A Schiff base, named after Hugo Schiff, is the product of a reaction between a compound containing an animo group (NH2) and an Aldehyde. In perfumery the amino group used most often is Methyl Anthranilate, or possibly Ethyl Anthranilate. When the Aldehyde and the amino group are mixed together in 1:1 molar quantities (one molecule of the aldehyde for every molecule of the methyl anthranilate) the result is a Schiff base (and water). Quantities can be determined by looking up the molecular weights of the compounds, and using those to determine the correct ratios.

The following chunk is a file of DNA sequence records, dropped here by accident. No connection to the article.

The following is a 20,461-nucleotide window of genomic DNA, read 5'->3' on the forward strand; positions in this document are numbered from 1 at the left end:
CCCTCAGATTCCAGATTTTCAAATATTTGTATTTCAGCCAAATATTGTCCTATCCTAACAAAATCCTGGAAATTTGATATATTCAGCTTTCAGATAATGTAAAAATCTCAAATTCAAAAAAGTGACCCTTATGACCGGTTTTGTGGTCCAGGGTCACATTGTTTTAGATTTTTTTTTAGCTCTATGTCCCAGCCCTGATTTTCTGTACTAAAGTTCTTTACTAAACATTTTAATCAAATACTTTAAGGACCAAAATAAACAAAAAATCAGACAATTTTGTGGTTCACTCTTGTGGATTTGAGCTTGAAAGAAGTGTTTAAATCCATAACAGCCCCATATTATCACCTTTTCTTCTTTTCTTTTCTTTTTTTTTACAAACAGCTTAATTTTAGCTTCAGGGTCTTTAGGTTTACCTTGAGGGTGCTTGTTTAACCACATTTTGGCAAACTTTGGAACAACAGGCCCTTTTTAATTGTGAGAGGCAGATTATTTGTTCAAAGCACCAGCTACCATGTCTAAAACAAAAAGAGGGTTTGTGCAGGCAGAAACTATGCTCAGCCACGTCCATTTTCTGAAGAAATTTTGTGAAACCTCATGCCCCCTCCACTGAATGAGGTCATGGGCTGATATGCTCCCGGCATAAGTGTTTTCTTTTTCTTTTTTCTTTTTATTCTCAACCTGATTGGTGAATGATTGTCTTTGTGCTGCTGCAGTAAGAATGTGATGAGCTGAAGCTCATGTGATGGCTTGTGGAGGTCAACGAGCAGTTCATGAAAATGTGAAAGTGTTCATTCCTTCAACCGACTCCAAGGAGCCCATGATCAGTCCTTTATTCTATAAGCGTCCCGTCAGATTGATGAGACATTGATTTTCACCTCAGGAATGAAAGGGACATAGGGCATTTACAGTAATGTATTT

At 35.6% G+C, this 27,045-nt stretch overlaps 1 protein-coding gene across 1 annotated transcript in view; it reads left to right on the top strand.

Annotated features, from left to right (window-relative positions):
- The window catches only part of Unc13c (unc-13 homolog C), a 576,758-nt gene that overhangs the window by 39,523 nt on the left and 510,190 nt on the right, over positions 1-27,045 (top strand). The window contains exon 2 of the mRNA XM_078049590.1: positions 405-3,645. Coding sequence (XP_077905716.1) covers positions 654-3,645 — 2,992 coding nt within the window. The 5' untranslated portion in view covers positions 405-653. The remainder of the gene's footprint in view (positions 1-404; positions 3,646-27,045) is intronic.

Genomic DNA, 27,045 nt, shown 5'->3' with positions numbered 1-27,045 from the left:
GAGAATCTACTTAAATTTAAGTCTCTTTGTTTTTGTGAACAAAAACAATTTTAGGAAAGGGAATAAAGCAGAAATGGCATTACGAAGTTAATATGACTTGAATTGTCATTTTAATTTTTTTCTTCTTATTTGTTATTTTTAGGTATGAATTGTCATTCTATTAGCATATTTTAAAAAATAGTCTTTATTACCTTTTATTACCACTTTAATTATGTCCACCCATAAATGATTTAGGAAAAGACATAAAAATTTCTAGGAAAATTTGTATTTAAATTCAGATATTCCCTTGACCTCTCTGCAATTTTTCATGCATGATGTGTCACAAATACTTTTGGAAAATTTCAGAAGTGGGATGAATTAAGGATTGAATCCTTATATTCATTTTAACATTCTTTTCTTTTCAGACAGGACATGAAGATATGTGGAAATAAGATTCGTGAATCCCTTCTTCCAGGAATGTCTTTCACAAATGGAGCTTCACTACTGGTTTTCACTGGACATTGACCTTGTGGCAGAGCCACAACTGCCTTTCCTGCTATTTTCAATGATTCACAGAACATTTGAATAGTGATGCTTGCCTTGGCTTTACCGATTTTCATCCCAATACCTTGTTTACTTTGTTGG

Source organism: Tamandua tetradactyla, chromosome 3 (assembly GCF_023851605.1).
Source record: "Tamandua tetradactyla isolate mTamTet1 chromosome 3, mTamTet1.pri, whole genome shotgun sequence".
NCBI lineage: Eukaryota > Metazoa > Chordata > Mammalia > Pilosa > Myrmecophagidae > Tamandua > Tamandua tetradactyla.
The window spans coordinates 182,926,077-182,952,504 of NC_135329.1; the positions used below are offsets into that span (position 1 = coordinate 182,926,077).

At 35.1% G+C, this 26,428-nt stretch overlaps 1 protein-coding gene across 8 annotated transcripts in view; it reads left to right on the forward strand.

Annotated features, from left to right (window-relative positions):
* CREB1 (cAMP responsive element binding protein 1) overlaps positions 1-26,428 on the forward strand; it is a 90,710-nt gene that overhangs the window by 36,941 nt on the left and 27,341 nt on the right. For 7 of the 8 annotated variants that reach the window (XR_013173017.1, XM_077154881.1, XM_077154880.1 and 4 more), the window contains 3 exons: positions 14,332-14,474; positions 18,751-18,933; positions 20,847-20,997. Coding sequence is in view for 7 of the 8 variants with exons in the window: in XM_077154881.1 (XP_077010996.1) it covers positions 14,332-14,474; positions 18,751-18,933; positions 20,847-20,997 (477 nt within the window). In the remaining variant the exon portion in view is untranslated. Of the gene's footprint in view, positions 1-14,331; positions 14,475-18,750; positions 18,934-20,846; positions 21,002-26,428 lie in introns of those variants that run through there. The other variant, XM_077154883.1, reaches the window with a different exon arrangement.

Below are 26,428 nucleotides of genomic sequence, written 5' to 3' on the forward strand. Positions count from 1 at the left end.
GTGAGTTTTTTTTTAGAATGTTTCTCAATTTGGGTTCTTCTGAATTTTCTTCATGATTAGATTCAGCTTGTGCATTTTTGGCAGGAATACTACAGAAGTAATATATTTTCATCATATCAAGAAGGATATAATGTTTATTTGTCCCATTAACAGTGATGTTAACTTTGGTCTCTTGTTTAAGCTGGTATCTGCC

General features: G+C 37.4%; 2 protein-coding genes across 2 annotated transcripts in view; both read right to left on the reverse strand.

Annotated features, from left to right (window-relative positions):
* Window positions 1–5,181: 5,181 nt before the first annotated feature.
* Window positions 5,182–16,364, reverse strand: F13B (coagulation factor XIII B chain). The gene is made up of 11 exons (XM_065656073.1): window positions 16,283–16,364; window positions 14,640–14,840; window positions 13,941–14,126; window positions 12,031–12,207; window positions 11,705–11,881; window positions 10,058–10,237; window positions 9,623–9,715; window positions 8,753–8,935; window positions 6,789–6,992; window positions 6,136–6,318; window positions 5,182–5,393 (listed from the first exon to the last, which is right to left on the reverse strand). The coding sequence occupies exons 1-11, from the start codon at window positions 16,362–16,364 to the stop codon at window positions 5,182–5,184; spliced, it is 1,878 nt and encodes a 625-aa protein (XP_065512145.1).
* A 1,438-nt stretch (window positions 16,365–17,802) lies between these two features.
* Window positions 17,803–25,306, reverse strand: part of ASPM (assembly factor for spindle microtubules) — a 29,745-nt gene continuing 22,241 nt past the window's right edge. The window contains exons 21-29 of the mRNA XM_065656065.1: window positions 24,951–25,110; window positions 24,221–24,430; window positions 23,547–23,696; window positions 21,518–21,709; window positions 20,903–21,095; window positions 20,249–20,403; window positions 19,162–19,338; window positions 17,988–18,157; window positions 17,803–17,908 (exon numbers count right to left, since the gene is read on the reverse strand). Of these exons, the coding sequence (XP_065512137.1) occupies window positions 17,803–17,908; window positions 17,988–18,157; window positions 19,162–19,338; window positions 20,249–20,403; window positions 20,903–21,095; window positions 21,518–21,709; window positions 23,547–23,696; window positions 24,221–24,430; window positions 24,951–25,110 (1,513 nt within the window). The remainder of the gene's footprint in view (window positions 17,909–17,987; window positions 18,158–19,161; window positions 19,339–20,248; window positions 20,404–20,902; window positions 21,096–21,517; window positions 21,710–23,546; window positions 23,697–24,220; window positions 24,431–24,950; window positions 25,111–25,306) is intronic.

Schiff’s Bases are highly coloured bright yellows and oranges, Cinnamic Aldehyde or Vanillin Schiff’s Base are nearly black.

Aldehyde C16, Aldehyde C14 (“Peach”/ gamma Undecalactone) and Aldehyde C18 (“Coconut” /gamma Nonalactone) are not aldehydes and will therefore not react and make a Schiff Base.

Schiff’s Bases are commercially available. For instance Aurantiol is a reaction of Methyl Anthranilate with Hydroxcitronellal, Vertosine is a base using Triplal, Verdantiol or Lilyantine created with Lilial.

Here is  an excellent Schiff’s Base Compendium created by Paul Kiler, Perfume Composer of PK Perfumes



Other reading material: Use of Schiff base reaction product of methyl anthranilate and canthoxal in augmenting or enhancing aroma or taste of foodstuff or chewing gum

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